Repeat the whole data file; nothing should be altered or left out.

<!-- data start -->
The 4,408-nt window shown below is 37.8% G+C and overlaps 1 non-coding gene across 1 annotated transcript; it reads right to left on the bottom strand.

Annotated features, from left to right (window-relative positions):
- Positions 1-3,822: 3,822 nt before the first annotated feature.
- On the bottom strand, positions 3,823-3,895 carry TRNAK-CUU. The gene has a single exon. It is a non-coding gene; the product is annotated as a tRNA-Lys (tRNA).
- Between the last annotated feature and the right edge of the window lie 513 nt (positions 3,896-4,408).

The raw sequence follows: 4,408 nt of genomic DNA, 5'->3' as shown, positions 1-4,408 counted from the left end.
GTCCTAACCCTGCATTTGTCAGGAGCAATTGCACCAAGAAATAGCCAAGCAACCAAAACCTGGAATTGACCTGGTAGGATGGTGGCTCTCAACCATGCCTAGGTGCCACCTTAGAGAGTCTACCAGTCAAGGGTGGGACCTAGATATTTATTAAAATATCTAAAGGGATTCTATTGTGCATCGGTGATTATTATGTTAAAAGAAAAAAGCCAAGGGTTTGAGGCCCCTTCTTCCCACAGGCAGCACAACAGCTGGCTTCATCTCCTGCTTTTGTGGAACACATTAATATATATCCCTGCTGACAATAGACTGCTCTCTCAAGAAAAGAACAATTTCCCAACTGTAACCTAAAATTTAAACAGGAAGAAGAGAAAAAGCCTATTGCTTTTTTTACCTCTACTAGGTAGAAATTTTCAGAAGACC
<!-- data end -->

The 4,408-nt window shown below is 37.8% G+C and overlaps 1 non-coding gene across 1 annotated transcript; it reads right to left on the bottom strand.

Annotated features, from left to right (window-relative positions):
- Positions 1-3,822: 3,822 nt before the first annotated feature.
- On the bottom strand, positions 3,823-3,895 carry TRNAK-CUU. The gene has a single exon. It is a non-coding gene; the product is annotated as a tRNA-Lys (tRNA).
- Between the last annotated feature and the right edge of the window lie 513 nt (positions 3,896-4,408).

The raw sequence follows: 4,408 nt of genomic DNA, 5'->3' as shown, positions 1-4,408 counted from the left end.
GTCCTAACCCTGCATTTGTCAGGAGCAATTGCACCAAGAAATAGCCAAGCAACCAAAACCTGGAATTGACCTGGTAGGATGGTGGCTCTCAACCATGCCTAGGTGCCACCTTAGAGAGTCTACCAGTCAAGGGTGGGACCTAGATATTTATTAAAATATCTAAAGGGATTCTATTGTGCATCGGTGATTATTATGTTAAAAGAAAAAAGCCAAGGGTTTGAGGCCCCTTCTTCCCACAGGCAGCACAACAGCTGGCTTCATCTCCTGCTTTTGTGGAACACATTAATATATATCCCTGCTGACAATAGACTGCTCTCTCAAGAAAAGAACAATTTCCCAACTGTAACCTAAAATTTAAACAGGAAGAAGAGAAAAAGCCTATTGCTTTTTTTACCTCTACTAGGTAGAAATTTTCAGAAGACC